There were other messaging apps before Whatsapp, but the Silicon Valley based service was the very first with a reliable app: Not loosing messages, always assuring that thrust notifications arrive, an app that doesn't often crash, etc. Its early competitors struggled with these challenges, while Whatsapp delivered a performant and stable service. With 15-20 billion messages being delivered per day, this is actually fairly an achievement. In consequence the customer satisfaction has been high.

Having embarked with the iPhone, Whatsapp quickly launched its app on other platforms. Blackberry was 2nd, and then quickly came Android, Nokia (with Symbian sixty and even 40), Windows Phone, etc. The platform reach gave Whatsapp a considerable advantage over its competitors, and the resulting network effects among its users helped to accelerate the growth.

Since Whatsapp accesses the user's address book to automatically connect friends, the entire setup of the service has become very effortless for users. Traditionally on other services, users had to by hand find and connect friends (e.g. Skype, Facebook, Linkedin, etc.). Unnecessary to say, many people don't like that their address book is copied to the servers of a company. However, the benefits of the automatical synchronization and the resulting ease of use hammer possible privacy concerns. Again the results have been strong network effects and growth.

Whatsapp made it truly effortless to send many messages in a row. To a certain degree Whatsapp even switched the messaging behavior of users a bit. Before users wrote several sentences and then sent one accomplish SMS message. Now they simply press “Send” for every sentence. For teenagers who send hundreds of messages per day, this has been ideal.

If Whatsapp is able to keep its lead, remains to be seen. Many competitors have catched up, and there are certain use cases where users request advanced features, because the app is not good enough anymore. However, so far Whatsapp is a fine success story with four hundred thirty million users.

Best Messaging Apps 2013

There are hundreds of messaging apps available in the iTunes and Google Play app stores. The market for messaging apps is a truly crowded space and for users it is increasingly difficult to get an overview of the best apps available. Here is our take on the best messaging apps in two thousand thirteen for various categories:

Best Instant Messaging App

Reason: Whatsapp is a prompt and comprehensive instant messaging app. While the app has some weaknesses (e.g. when used for extensive group messaging and sharing), Whatsapp is very performant and available across all platforms.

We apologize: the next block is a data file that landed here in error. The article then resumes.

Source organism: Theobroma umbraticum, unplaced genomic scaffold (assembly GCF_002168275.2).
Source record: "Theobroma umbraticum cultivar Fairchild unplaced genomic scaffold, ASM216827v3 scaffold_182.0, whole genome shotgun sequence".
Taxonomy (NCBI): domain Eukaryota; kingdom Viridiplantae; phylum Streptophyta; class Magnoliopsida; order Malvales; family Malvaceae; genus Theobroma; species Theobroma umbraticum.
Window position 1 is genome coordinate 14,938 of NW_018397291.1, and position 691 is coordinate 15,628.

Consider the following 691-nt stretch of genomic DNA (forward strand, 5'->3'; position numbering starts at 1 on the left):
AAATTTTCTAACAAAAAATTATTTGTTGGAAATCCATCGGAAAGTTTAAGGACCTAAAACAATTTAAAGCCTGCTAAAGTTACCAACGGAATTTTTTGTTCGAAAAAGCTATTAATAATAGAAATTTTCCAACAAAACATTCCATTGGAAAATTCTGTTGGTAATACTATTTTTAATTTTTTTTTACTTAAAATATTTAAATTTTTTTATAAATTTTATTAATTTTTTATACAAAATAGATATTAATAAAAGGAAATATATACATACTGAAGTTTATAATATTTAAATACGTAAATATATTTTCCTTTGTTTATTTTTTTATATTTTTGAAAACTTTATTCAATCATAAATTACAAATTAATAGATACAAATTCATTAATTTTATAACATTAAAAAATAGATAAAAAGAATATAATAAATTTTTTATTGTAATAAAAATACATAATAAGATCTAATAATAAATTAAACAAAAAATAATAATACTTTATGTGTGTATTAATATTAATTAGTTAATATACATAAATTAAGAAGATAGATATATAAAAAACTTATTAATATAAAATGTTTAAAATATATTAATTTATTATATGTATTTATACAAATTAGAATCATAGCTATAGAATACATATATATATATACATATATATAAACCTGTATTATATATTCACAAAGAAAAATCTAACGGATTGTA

Best Group Messaging App

Reason: Grouptime continuously keeps innovating and regularly launches fresh features to suggest users the best group messaging and sharing practice. Grouptime is a powerful but still effortless to use app, and comes with strong privacy protection.

Best Special Messaging App

Reason: Snapchat is good for ephermal messaging of photos, and has been one of the most popular apps among teenagers in 2013. If it is of broader use for the mainstream remains to be seen, but it has very likely been the most hyped messaging app of the year.

Best Private Messaging App

Reason: Grouptime is a German company with strong data protection and privacy terms. Besides messages are not only encrypted, but in addition user data gets anonymized and no address books are stored. With this comprehensive set of features Grouptime has the lead over competitors from the USA.

Best Business Messaging App

Reason: Teamwire is a fresh enterprise messaging app with a very compelling feature set – private and group messages, status updates for your teams, movie messages, calendar sharing, file exchange, and more. The app is quick and effortless to use, and besides very secure.

Blackberry Messenger for iOS and Android – Too Late To Market

The Blackberry Messenger (BBM) was originally the very first big messaging app on smartphones. It came pre-installed on all Blackberry devices, and was a key sales proposition for business users as well as for many consumers. Basically 4-6 years ago the BBM had the success that Whatsapp, Line, Kakao Talk and WeChat have nowadays. Some 60-80 million people once regularly used the BBM. A week ago the BBM for iPhone and Android was ultimately launched.

Basic Messaging App Requiring A Blackberry ID

Generally, it is a fairly basic messaging app and similar to the popular apps out there. One difference is that it doesn't connect users by syncing the address book contacts. BBM mainly works with the Blackberry ID, and thus is most likely mainly for users with Blackberry friends. Since the Blackberry platform is on the decline however, the request will very likely be limited.